It's all about invasion narratives in 1950s and 1960s TV SF. _

Sunday, August 18, 2013

New post on Swords, Sorcery, Sandals and Space

I've put a new post up on Swords, Sorcery, Sandals and Space, collecting a number of interesting things I've seen recently.

Friday, August 16, 2013

Writing Fantastic London: A reading list

Among many fantastic things I was involved with at the Nineworlds Geekfest last weekend, I led a workshop on "Writing Fantastic London", a mixture of me talking about key fantastic works about London, and how they use London, and giving people the chance to write their own stories about London. I'm not sure how well it worked, and in future I would certainly give more time for discussing stories written in the workshop. 

In any case, I thought I'd give you the list of key texts I passed out (revised to include some "OMG How did I forget that!" works).

Charles Dickens, A Christmas Carol (1843)
Robert Louis Stevenson, The Strange Case of Dr Jekyll and Mr Hyde (1886)
Bram Stoker, Dracula (1897)
H.G. Wells, The War of the Worlds (1898)
E. Nesbit, The Story of the Amulet (1906)
P.L. Travers, Mary Poppins (1934) and sequels
George Orwell, Nineteen Eighty-Four (1949)
John Wyndham, The Day of the Triffids (1951)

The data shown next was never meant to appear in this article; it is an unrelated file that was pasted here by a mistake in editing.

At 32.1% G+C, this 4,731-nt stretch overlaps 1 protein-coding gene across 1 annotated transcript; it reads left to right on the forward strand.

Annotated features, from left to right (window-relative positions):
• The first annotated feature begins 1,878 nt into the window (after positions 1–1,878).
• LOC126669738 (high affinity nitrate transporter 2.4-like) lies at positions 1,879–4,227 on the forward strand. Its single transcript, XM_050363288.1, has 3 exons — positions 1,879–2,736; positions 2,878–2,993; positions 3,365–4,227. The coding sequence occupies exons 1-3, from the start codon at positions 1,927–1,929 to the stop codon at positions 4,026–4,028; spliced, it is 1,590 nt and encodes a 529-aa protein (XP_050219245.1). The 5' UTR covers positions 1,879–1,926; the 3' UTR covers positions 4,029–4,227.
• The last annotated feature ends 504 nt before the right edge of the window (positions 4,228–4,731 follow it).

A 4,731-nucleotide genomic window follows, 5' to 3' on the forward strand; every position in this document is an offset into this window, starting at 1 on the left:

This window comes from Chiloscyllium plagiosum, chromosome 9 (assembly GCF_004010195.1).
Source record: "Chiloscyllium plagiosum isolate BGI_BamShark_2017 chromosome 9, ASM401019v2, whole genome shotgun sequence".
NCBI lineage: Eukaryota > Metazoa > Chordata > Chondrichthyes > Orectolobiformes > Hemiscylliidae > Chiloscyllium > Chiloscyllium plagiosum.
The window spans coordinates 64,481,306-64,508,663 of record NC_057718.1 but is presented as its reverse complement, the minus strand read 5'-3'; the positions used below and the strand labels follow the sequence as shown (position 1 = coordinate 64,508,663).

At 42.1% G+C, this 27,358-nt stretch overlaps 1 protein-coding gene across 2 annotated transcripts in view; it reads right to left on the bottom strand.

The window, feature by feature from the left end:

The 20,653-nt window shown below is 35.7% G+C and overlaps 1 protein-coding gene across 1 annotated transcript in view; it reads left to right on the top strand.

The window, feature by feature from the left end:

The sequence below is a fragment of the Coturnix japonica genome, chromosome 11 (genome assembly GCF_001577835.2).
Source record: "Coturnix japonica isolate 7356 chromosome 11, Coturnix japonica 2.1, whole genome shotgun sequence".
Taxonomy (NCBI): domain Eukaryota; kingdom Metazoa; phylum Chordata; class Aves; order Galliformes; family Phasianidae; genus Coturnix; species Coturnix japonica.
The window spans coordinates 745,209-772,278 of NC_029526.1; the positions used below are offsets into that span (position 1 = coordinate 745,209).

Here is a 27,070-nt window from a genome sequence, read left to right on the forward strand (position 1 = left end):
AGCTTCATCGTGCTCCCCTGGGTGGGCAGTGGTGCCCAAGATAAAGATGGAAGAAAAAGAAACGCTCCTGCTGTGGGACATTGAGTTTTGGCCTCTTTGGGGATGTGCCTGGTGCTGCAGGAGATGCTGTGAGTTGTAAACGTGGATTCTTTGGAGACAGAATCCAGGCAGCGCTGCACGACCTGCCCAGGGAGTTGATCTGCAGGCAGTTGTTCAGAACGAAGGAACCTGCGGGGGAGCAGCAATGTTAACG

C.S. Lewis, The Magician’s Nephew (1955)
Elizabeth Beresford, The Wombles (1968) and sequels
Michael Moorcock, The Final Programme (1969), A Cure for Cancer (1971), The English Assassin (1972), The Condition of Muzak (1977)
Malcolm Hulke, Doctor Who and the Dinosaur Invasion (1976)
Peter Ackroyd, Hawksmoor (1985)
Iain Banks, Walking on Glass (1985)
Geoff Ryman, The Child Garden (1989)
Neil Gaiman, Neverwhere (1996)
J.K. Rowling, Harry Potter and the Philospher’s Stone (1997) and sequels
Alan Moore & Kevin O’Neill, The League of Extraordinary Gentlemen (2000-)
Philip Reeve, Mortal Engines (2001) and sequels
Neal Stephenson, Quicksilver (2003), The Confusion (2004), The System of the World (2004)
Susanna Clarke, Jonathan Strange and Mr. Norrell (2004)
Elizabeth Hand, Mortal Love (2004)
Mike Carey, The Devil You Know (2006) and sequels
China Miéville, Un Lun Dun (2007), Kraken (2010)
Kate Griffin, A Madness of Angels (2009) and sequels
Ben Aaronovitch, Rivers of London (2011), Moon Over Soho (2011), Whispers Under Ground (2012), Broken Homes (2013)
Paul Cornell, London Falling (2012)
Terry Pratchett, Dodger (2012)

The following is a reading list for a Summer School I teach for Middlesex University, with duplications with the list above taken out,  It was originally prepared by the person who taught the course before me, though I've tweaked it a bit.  This course is particularly slanted towards fantasy, whilst the list above includes sf as well.